Osgood-Schlatter disease is an overuse injury that occurs in the knee area of growing adolescents. It is caused by inflammation of the tendon below the kneecap (patellar tendon) where it attaches to the shinbone (tibia). Young adolescents who participate in certain sports, including soccer, gymnastics, basketball, and distance running, are most at risk for this disease.
Tenderness below the kneecap
Left: The tendon below the kneecap (patellar tendon) attaches to the shinbone (tibia) at the tibial tubercle. Right: In Osgood-Schlatter disease, the enlarged, inflamed tibial tubercle is nearly always tender when pressure is applied.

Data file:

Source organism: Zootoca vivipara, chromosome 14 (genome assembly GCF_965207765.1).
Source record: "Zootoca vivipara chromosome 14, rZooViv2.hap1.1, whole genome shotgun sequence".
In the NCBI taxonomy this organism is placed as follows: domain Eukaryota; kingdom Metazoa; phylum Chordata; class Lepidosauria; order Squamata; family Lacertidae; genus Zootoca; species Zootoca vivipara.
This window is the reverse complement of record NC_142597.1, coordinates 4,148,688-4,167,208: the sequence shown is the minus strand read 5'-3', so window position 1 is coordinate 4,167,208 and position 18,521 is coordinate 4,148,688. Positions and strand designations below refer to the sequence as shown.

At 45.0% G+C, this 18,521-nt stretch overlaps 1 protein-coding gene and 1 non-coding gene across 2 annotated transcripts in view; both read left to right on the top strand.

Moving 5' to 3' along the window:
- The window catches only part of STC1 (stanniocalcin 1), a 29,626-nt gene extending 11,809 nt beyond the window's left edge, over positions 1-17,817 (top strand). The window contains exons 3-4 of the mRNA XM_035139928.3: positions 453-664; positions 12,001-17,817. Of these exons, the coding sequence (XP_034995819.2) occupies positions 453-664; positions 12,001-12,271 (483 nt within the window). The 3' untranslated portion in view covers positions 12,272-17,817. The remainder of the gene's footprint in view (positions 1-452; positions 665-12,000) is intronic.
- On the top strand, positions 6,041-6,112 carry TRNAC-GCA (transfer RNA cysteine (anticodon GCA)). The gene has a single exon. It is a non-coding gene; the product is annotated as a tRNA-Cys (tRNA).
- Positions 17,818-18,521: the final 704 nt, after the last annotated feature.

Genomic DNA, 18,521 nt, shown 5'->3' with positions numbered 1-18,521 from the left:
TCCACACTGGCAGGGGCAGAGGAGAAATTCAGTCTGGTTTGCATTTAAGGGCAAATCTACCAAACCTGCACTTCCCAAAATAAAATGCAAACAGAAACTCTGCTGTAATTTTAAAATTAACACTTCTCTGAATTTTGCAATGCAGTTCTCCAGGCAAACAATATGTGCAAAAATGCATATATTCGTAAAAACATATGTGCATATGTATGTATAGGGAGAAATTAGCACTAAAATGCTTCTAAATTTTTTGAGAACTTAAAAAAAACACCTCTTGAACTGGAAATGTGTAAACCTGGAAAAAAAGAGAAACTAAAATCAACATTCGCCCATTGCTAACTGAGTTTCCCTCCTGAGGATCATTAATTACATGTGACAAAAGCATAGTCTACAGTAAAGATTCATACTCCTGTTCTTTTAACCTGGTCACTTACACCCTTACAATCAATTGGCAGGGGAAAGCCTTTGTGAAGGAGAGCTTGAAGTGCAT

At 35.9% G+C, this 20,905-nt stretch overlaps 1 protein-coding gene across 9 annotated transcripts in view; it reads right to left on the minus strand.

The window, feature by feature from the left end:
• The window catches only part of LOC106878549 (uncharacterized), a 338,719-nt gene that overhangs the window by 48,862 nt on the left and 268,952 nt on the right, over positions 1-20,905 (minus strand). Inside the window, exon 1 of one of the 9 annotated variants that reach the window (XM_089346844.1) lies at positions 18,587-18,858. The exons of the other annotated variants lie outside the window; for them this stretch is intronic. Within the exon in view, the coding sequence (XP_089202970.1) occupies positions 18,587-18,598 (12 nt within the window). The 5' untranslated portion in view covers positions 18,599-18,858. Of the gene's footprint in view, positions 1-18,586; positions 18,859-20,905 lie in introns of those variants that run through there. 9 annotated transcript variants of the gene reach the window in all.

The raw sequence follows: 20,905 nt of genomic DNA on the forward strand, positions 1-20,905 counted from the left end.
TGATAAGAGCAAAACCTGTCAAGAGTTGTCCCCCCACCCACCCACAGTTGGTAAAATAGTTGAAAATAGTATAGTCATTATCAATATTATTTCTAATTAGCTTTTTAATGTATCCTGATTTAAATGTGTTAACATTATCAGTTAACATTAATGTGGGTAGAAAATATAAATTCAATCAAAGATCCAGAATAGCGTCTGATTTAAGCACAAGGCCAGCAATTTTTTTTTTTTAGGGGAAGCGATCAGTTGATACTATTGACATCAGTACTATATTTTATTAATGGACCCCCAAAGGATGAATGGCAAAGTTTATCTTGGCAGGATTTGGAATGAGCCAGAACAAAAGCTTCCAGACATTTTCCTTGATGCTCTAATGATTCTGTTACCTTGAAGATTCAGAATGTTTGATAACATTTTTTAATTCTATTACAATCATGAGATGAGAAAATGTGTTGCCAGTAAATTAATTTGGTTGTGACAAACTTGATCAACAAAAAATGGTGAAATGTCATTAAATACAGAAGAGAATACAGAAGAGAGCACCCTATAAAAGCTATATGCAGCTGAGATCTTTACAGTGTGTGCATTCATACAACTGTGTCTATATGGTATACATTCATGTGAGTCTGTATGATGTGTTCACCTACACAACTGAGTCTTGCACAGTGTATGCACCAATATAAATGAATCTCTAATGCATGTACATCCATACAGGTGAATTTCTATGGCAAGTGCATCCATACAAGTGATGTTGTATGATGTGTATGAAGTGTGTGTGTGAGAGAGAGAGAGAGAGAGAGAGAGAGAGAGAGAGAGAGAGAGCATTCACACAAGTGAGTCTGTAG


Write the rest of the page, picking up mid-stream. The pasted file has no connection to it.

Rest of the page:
Once a diagnosis has been made, treatment is aimed at reducing the pain and swelling. This may include the use of nonsteroidal anti-inflammatory drugs and wrapping the knee until the child can enjoy activity without discomfort or significant pain afterwards.
Symptoms that worsen with activity may require rest for several months, followed by a conditioning program. In some patients, Osgood-Schlatter symptoms may last for 2 to 3 years. However, most symptoms will completely disappear with completion of the adolescent growth spurt, around age 14 for girls and age 16 for boys.